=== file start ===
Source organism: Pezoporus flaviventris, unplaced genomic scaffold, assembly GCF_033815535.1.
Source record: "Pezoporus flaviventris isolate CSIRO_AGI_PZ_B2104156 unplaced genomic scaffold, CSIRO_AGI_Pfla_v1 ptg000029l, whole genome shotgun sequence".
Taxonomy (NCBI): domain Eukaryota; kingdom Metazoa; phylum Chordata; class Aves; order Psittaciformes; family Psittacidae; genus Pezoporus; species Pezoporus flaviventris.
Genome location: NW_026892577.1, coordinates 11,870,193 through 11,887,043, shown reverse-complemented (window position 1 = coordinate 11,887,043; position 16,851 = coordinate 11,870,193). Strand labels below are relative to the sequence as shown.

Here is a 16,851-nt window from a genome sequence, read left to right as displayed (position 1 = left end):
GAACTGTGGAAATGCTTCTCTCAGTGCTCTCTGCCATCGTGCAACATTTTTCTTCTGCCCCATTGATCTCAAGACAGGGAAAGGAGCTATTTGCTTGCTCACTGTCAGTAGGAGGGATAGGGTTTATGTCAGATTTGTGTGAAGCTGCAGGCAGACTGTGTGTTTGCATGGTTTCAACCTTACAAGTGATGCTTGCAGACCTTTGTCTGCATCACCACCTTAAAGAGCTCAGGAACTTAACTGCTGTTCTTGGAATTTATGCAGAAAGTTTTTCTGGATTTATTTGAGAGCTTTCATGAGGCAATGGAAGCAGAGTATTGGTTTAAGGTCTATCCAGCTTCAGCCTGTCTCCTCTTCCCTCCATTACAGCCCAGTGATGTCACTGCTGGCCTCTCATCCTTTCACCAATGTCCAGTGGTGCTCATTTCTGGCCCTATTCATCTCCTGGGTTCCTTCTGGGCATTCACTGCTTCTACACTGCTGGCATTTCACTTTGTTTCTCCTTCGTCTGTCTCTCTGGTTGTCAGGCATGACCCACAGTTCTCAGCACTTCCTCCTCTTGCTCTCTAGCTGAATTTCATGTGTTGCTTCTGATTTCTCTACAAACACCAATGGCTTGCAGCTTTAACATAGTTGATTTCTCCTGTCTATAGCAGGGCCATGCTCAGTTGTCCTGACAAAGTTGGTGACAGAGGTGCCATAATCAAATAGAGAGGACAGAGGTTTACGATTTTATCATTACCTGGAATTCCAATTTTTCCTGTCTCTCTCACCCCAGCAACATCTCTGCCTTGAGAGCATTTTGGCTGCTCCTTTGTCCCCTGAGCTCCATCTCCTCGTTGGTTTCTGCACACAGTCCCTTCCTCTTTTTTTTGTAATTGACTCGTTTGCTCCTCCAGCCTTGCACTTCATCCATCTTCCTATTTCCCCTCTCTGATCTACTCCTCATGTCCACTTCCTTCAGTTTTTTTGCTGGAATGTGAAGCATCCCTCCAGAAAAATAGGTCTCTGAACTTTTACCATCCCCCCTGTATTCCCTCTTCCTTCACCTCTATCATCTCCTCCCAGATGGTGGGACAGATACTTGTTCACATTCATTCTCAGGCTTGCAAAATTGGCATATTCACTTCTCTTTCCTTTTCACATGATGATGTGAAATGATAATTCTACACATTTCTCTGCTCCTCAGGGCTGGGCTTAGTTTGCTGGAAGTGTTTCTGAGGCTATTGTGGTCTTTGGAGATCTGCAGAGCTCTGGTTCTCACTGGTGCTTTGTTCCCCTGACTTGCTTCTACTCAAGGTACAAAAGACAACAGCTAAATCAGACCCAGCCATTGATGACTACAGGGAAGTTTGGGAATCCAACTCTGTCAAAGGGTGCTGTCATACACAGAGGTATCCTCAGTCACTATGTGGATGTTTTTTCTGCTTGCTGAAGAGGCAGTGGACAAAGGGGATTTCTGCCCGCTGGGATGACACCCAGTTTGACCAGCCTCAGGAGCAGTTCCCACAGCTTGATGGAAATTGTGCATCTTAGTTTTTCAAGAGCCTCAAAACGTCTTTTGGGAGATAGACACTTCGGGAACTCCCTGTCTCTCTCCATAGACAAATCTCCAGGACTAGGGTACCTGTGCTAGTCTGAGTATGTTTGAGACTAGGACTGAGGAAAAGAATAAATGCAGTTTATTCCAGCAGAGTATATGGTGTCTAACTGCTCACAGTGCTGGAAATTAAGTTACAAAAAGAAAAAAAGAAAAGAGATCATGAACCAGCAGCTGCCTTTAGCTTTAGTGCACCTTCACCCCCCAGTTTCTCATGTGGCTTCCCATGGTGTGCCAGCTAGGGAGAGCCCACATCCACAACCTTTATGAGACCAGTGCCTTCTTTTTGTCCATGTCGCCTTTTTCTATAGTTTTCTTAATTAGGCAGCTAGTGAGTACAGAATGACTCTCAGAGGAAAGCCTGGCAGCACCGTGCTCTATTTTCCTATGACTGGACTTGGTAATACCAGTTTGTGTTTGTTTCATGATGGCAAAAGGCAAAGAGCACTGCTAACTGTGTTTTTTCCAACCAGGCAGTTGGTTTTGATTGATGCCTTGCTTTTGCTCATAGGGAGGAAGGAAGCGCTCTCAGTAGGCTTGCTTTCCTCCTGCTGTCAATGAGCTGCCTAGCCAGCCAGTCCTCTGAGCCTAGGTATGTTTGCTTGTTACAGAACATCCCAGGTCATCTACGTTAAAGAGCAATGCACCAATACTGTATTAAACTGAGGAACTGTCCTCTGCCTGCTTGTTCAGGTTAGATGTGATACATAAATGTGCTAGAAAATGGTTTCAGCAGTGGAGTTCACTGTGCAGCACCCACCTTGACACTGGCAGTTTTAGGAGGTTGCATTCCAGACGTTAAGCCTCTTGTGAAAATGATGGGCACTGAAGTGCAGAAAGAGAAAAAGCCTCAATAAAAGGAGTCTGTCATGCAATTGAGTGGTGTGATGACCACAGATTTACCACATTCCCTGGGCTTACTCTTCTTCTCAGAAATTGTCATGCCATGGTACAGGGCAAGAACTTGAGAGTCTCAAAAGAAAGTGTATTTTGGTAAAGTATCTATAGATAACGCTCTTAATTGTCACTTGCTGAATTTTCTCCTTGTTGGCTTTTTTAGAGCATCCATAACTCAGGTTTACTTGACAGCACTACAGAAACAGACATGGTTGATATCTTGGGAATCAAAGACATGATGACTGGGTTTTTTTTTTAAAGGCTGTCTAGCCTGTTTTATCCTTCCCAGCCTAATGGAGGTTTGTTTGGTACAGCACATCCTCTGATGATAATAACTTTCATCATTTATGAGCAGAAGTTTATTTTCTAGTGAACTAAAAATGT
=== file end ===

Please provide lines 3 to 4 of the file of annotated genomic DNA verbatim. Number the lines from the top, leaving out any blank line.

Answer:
Taxonomy (NCBI): domain Eukaryota; kingdom Metazoa; phylum Chordata; class Aves; order Psittaciformes; family Psittacidae; genus Pezoporus; species Pezoporus flaviventris.
Genome location: NW_026892577.1, coordinates 11,870,193 through 11,887,043, shown reverse-complemented (window position 1 = coordinate 11,887,043; position 16,851 = coordinate 11,870,193). Strand labels below are relative to the sequence as shown.